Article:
Amazon became the market’s latest tech whipping boy yesterday, following a report from Axios that President Trump wants to rein in its growing power. Shares fell almost 5%, knocking $30 billion off its soaring value. While the news report cited multiple sources saying the president is “obsessed” with Amazon—in large part tied to CEO Jeff Bezos’s ownership of The Washington Post—White House spokesperson Sarah Sanders said there are no “specific policies on the table at this time.”
And Tesla stock continued to get pounded, tumbling another 8% on reports that the National Transportation Safety Board was looking into the fatal crash last week, and that Moody’s downgraded the company’s credit rating to B3 from B2. Also yesterday, a judge refused to dismiss a shareholder lawsuit related to the company’s acquisition of Solar City.
Meanwhile, Apple CEO Tim Cook again went after Facebook, telling tech site Recode that his company “is not going to traffic in your personal life.” The privacy controversy has apparently caused Facebook to delay the launch of its smart home product.
The markets stabilized in Asia and Europe today. More news below.
Facebook has introduced a raft of changes to its privacy practices, in two separate announcements. The first covered making privacy controls easier to find, allowing people to more easily delete their data, and helping them to move their data to a rival service. The second dealt with the elimination of the "Partner Categories" service, which allows data brokers such as Acxiom to offer their customers targeting on Facebook's platform. The changes may seem like a reaction to the Cambridge Analytica scandal, but they were necessary anyway, thanks to the EU's incoming General Data Protection Regulation (GDPR). Fortune
CME and NEX
The CME Group wants to buy the British fintech company NEX for $5.5 billion. If regulators and NEX's shareholders agree, the deal should clear in the second half of the year. Those shareholders would get £5 ($7) in cash per share, plus 0.0444 shares in the U.S. futures trading giant. "At a time when market participants are seeking ways to lower trading costs and manage risk more effectively, this acquisition will allow us to create significant value and efficiencies for our clients globally," said CME Group chief Terry Duffy. CNBC
Nissan and Renault
Nissan and Renault have been in an alliance for the last decade, but they are now reportedly weighing a full-scale merger. Renault owns 43% of Nissan, and Nissan owns 15% of Renault. They share a chairman, Carlos Ghosn, who is apparently "driving the negotiations," per Bloomberg. The possible merger comes against a backdrop of massive change in the car industry, thanks to electrification and the shift towards car-sharing. Bloomberg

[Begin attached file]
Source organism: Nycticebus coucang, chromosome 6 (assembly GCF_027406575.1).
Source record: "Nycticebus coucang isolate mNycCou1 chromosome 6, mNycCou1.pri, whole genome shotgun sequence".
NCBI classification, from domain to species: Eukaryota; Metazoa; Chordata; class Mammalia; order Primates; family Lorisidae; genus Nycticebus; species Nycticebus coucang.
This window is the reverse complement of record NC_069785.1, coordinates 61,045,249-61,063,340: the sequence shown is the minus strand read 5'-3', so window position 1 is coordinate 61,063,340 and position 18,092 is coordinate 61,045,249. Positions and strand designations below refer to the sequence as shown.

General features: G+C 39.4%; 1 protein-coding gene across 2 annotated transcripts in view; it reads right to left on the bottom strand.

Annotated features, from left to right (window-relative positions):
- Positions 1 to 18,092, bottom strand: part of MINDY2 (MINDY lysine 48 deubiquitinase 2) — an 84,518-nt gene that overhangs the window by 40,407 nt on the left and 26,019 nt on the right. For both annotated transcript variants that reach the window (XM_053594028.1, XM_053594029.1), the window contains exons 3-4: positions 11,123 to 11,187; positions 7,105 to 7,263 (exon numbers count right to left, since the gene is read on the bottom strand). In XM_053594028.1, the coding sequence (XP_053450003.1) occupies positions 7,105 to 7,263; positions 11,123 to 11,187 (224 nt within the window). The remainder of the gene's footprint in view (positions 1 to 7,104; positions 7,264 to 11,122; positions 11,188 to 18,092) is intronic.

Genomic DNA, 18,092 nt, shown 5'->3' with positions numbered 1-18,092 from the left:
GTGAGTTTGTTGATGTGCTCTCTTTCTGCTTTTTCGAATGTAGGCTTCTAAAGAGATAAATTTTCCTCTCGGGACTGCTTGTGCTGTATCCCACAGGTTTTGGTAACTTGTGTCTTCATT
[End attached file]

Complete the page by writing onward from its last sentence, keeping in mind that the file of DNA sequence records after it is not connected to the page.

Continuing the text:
Airbnb in China
The accommodation platform Airbnb will start sharing information about customers who book places to stay in China with the authorities there. It will also give the authorities access to information about Airbnb hosts. Chinese authorities were already able to request this information from Airbnb, but it will now share the data proactively. The move brings the tech platform in line with rules that already apply to Chinese hotels. BBC
Around the Water Cooler
No Sleep Till Brexit
It is now one year until the U.K. leaves the European Union, and there's a lot that still needs to be worked out—so much so that retailers are finding it difficult to plan for the future, because they don't yet know what the future U.K.-EU trading relationship is going to look like. There's also the problem of the falling pound, which is placing pressure on retailers to raise their prices at a time when Brits don't have more money. CNBC
The Financial Times has an analysis on the flurry of "mega-deals" (i.e. deals worth more than $5 billion) that are lined up for this year—Takeda and Shire, Concho Resources and RSP Permian, CME and Nex. Data shows the value of these deals is more than three times the levels a year ago. More than half the acquisitions in the first quarter qualified as mega-deals. FT
Korean Air Comeback
KAL Hotel Network, owned by Korean Air, has a new president: Cho Hyun-ah, the daughter of Korean Air chief Cho Yang-ho. Cho Hyun-ah is best known for an incident that happened four years ago—she threw a tantrum when an air hostess gave her nuts in a bag rather than a bowl, and forced the stewardess and a male flight attendant to kneel before her, while she beat the woman with a service manual. Having served time for the incident (which sparked a boom in macadamia nut sales), Cho is back in management. South China Morning Post
President Trump has sacked Veteran Affairs Secretary David Shulkin and wants to replace him with his personal physician, Ronny Jackson. Jackson is a rear admiral and has been a White House physician for the past three administrations, but he has no apparent management experience. The VA has had big management problems, suffering a shortage of staff who can cope with an increasing number of veterans who need help. Washington Post
This edition of CEO Daily was edited by David Meyer. Find previous editions here, and sign up for other Fortune newsletters here.